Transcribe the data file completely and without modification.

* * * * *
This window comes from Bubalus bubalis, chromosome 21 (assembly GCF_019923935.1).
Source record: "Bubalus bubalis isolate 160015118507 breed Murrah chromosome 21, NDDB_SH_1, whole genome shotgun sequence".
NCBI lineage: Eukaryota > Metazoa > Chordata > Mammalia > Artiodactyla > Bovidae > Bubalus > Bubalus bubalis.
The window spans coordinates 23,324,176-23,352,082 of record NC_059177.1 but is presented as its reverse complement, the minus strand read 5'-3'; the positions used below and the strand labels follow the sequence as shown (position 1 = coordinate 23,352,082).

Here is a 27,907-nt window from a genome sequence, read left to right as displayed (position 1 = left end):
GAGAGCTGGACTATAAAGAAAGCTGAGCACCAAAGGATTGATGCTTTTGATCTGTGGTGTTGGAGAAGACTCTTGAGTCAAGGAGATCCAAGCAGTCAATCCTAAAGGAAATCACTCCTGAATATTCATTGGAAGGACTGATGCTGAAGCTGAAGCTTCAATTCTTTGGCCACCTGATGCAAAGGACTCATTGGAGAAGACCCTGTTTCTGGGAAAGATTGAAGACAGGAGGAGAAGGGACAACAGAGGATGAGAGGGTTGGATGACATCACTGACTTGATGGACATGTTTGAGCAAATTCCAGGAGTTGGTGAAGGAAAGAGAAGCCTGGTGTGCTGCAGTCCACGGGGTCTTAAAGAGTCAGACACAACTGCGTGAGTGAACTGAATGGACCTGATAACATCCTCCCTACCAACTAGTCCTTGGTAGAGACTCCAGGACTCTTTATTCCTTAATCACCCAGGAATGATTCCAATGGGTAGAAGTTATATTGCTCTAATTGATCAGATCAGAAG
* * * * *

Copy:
This window comes from Bubalus bubalis, chromosome 21 (assembly GCF_019923935.1).
Source record: "Bubalus bubalis isolate 160015118507 breed Murrah chromosome 21, NDDB_SH_1, whole genome shotgun sequence".
NCBI lineage: Eukaryota > Metazoa > Chordata > Mammalia > Artiodactyla > Bovidae > Bubalus > Bubalus bubalis.
The window spans coordinates 23,324,176-23,352,082 of record NC_059177.1 but is presented as its reverse complement, the minus strand read 5'-3'; the positions used below and the strand labels follow the sequence as shown (position 1 = coordinate 23,352,082).

Here is a 27,907-nt window from a genome sequence, read left to right as displayed (position 1 = left end):
GAGAGCTGGACTATAAAGAAAGCTGAGCACCAAAGGATTGATGCTTTTGATCTGTGGTGTTGGAGAAGACTCTTGAGTCAAGGAGATCCAAGCAGTCAATCCTAAAGGAAATCACTCCTGAATATTCATTGGAAGGACTGATGCTGAAGCTGAAGCTTCAATTCTTTGGCCACCTGATGCAAAGGACTCATTGGAGAAGACCCTGTTTCTGGGAAAGATTGAAGACAGGAGGAGAAGGGACAACAGAGGATGAGAGGGTTGGATGACATCACTGACTTGATGGACATGTTTGAGCAAATTCCAGGAGTTGGTGAAGGAAAGAGAAGCCTGGTGTGCTGCAGTCCACGGGGTCTTAAAGAGTCAGACACAACTGCGTGAGTGAACTGAATGGACCTGATAACATCCTCCCTACCAACTAGTCCTTGGTAGAGACTCCAGGACTCTTTATTCCTTAATCACCCAGGAATGATTCCAATGGGTAGAAGTTATATTGCTCTAATTGATCAGATCAGAAG